first_img 39 Views   no discussions Share ###The Pan American Health Organization (PAHO) works with the countries of the Americas to improve the health and quality of life of its population. Founded in 1902, it is the world’s oldest international public health agency. It serves as the Regional Office of WHO for the Americas and is the specialized health agency of the Inter-American system. With hurricane season starting, PAHO’s director suggested that officials in the Caribbean, Central America, and the East coast of the USA “review national hurricane response plans and conduct simulation exercises to ensure your disaster and COVID-19 responses are aligned. We should also plan for potential disruptions to the care of critically ill patients and refine evacuation plans.”She said PAHO is working to provide emergency response supplies throughout the region, and “to secure critical facilities like laboratories, and quarantine and isolation centers so diagnosis and treatment for COVID-19 can continue even under difficult circumstances.”“We must take action today to safeguard our progress and mitigate the spread of the virus during this time. That means redoubling our efforts to control the spread of COVID-19, so that we reduce the dual burden the approaching winter and hurricane seasons might bring,” Etienne added.Strengthening health infrastructure by hiring surge staff and expanding reserves of essential supplies and protective equipment is also important and “will help ensure the work done to prepare for COVID-19 is reinforced to address these seasonal threats, she said.The COVID-19 pandemic has pushed our region to the limit. Our communities and health systems are under duress, and our collective efforts are laser focused on containing the virus, Dr. Etienne said.“Preparing for winter and hurricane season is a critical part of this fight. We must take action today to safeguard our progress and mitigate the spread of the virus during this time. And that means redoubling our efforts to control the spread of COVID-19, so that we reduce the dual burden the approaching winter and hurricane seasons might bring.” Share Tweetcenter_img LifestyleLocalNewsRegional PAHO Director says Preparations Needed to Combat Effects of Winter, Hurricanes on COVID-19 Response by: – June 10, 2020 Sharing is caring! (PAHO)—The Director of the Pan American Health Organization (PAHO), Dr Carissa F. Etienne, said preparing for winter and hurricanes is critical to mitigate the spread of COVID-19 in the Americas.With more than 3.3 million cases of COVID-19 in the region and many areas reporting exponential rises in cases and deaths, “We are concerned by data showing the virus surging in new places that had previously seen a limited number of cases,” Etienne said in a press briefing today.The PAHO Director noted, “In South America, our response to the pandemic will be impacted by the arrival of winter, while hurricane season will complicate our efforts in North and Central America, and especially in the Caribbean.”Preparing for respiratory infections during winterWinter, now starting in South America, “fuels respiratory infections—like seasonal influenza and pneumonia—that can rapidly spread in colder climates and as more people gather indoors to stay warm,” she said.“This is a problem for patients because respiratory illnesses leave them at greater risk of severe COVID-19 infection. It’s also a challenge for strained health systems that will have to cope with the dual burden of a coronavirus pandemic and a spike in other respiratory illnesses. It does not help that the similar symptoms will make diagnosing COVID-19 even harder,” Dr. Etienne told journalists at the briefing.Influenza vaccination “to prevent severe cases of flu is more critical than ever—particularly for high-risk groups like health workers, the elderly and people with chronic conditions. These same groups are also at high-risk of coronavirus infection,” she noted.Seasonal influenza vaccination is ongoing in 14 countries, and more than 90 million people are being targeted. PAHO is helping countries buy vaccines through its Revolving Fund. “The Fund helped secure 24 million flu vaccine doses, despite the added logistical hurdles that we’re all facing in transporting essential supplies during the pandemic,” the PAHO Director explained.Preparing for hurricane season Sharelast_img read more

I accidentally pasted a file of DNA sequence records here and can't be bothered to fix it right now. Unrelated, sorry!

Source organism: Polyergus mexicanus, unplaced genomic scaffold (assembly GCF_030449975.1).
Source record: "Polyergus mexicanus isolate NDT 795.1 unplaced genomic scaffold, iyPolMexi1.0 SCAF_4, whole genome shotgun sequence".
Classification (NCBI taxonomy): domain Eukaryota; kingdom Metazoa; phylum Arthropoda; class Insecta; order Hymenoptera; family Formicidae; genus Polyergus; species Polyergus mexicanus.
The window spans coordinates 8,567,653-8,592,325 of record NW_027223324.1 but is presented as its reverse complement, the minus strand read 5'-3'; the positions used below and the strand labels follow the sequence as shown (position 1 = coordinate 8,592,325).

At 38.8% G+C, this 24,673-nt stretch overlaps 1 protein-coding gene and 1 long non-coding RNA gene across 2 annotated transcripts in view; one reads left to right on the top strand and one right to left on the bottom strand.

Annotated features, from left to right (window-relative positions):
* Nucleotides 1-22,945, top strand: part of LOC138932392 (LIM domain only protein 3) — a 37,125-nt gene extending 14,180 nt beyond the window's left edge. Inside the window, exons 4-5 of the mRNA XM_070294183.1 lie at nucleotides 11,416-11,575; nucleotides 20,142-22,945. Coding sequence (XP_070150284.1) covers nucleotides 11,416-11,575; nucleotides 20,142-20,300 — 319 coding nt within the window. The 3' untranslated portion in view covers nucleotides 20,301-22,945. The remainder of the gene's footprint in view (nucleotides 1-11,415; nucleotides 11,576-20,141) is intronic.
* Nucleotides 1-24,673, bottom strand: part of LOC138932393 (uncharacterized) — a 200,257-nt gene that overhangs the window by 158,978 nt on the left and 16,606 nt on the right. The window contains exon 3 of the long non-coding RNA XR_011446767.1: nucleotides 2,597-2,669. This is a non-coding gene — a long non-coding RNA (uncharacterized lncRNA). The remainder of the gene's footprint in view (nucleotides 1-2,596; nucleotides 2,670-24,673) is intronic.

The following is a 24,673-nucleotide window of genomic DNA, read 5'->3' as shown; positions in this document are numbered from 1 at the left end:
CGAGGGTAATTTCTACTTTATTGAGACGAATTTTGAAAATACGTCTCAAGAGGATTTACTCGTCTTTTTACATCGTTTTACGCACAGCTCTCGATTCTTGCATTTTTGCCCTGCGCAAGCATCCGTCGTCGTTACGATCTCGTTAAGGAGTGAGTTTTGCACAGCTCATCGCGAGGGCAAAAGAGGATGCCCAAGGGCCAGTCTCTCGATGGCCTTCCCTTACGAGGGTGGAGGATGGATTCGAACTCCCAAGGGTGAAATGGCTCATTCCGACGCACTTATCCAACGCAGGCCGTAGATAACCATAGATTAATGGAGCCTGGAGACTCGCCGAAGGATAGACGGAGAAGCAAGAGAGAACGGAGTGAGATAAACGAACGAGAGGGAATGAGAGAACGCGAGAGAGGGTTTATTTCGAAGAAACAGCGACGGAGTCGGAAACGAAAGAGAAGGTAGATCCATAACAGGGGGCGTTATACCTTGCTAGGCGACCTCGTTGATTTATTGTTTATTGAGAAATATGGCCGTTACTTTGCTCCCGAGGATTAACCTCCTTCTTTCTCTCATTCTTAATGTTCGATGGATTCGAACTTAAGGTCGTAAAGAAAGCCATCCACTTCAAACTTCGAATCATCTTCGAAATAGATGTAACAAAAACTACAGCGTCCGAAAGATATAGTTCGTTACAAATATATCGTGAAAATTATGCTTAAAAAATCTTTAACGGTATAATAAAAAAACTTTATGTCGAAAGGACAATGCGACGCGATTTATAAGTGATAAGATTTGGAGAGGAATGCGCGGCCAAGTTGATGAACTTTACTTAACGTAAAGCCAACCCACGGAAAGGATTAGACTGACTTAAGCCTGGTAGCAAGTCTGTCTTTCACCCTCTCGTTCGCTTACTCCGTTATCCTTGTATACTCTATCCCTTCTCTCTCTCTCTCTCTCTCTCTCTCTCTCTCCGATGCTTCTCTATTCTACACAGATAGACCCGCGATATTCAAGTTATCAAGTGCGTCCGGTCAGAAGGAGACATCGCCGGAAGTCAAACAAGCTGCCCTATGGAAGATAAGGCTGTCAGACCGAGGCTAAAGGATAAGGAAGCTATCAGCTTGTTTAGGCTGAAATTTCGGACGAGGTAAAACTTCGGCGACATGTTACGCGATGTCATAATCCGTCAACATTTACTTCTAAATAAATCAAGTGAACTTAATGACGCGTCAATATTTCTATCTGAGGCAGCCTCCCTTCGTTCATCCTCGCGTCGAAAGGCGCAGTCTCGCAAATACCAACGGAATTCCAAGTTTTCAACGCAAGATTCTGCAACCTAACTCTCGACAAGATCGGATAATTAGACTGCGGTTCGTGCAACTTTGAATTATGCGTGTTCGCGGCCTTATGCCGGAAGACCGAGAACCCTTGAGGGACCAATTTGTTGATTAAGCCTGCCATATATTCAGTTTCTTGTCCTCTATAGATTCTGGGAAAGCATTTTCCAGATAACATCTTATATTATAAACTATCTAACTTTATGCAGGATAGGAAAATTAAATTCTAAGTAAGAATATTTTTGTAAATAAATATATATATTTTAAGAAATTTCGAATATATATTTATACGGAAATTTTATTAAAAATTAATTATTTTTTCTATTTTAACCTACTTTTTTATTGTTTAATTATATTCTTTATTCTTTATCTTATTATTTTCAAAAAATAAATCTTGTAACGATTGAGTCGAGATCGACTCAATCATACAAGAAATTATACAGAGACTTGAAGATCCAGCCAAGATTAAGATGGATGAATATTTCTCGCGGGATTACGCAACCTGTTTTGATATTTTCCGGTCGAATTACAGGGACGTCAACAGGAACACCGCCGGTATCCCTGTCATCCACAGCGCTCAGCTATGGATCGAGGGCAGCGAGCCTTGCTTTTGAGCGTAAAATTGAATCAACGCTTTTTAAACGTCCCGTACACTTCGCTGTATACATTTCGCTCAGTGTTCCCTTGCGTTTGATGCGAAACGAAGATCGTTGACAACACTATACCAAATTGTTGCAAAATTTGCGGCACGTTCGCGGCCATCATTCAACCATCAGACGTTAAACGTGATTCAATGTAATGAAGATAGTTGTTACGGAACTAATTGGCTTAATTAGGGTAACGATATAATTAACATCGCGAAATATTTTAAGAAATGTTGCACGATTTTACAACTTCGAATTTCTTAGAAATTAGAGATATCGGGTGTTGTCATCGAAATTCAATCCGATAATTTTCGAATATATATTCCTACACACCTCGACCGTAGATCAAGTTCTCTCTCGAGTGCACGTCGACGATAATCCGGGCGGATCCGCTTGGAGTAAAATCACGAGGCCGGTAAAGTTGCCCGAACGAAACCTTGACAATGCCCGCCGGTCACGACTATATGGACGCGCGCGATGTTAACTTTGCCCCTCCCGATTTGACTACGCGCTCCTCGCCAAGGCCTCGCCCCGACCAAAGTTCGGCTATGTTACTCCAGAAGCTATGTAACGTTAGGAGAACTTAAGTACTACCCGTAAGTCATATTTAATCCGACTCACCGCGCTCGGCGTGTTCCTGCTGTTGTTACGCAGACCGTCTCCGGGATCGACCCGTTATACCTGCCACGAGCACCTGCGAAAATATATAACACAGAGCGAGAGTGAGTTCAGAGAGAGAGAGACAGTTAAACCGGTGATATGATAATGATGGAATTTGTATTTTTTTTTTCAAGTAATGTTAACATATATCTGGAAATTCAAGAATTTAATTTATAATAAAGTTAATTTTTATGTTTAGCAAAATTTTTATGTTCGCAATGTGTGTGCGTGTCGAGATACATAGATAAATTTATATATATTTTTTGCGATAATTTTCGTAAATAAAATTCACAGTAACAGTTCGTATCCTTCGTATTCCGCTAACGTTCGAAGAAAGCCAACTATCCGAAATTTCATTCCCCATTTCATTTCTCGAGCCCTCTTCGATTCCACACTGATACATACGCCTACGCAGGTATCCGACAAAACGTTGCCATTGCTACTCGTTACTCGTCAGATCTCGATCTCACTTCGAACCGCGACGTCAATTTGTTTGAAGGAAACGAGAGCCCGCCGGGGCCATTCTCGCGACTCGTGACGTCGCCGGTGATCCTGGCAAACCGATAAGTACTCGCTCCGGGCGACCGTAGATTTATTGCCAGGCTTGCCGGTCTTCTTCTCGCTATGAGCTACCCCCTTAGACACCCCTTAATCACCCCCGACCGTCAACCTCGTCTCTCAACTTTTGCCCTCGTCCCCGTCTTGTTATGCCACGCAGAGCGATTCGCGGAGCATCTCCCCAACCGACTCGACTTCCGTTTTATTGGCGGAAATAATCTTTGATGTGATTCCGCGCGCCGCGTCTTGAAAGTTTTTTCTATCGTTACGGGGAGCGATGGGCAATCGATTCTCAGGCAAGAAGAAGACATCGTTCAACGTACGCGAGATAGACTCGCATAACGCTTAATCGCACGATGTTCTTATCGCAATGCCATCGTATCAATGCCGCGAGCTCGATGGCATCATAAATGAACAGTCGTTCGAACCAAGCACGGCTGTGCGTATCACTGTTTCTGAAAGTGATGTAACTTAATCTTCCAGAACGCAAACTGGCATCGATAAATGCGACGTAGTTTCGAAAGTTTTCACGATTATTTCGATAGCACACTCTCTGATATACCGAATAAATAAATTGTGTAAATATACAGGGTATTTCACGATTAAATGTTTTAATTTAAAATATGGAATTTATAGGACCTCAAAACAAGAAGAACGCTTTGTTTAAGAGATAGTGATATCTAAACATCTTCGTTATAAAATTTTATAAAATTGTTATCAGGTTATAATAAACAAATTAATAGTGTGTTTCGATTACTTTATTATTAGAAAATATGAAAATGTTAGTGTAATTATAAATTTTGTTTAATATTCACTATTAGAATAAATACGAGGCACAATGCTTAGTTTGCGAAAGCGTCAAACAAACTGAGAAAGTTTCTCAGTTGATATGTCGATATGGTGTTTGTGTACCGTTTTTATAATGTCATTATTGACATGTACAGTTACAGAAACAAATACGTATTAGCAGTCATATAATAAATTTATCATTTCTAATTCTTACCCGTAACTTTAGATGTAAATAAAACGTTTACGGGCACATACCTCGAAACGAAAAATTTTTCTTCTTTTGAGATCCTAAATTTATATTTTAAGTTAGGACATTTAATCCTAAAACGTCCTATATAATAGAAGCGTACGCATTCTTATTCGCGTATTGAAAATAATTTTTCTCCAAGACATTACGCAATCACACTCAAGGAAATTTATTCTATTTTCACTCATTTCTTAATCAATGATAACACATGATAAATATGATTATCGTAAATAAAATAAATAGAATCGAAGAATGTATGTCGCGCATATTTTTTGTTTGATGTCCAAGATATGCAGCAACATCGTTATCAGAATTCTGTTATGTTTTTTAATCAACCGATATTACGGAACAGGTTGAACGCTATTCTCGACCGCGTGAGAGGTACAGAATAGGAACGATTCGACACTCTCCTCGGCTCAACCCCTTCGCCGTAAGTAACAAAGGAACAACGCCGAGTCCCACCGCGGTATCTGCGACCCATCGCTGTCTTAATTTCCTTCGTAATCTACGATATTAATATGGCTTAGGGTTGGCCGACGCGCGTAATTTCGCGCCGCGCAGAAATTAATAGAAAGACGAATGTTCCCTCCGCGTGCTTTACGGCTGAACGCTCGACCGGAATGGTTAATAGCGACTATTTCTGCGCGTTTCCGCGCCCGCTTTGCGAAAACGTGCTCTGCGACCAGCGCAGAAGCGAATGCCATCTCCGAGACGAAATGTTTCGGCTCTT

Kingsbarns ‘fighting time’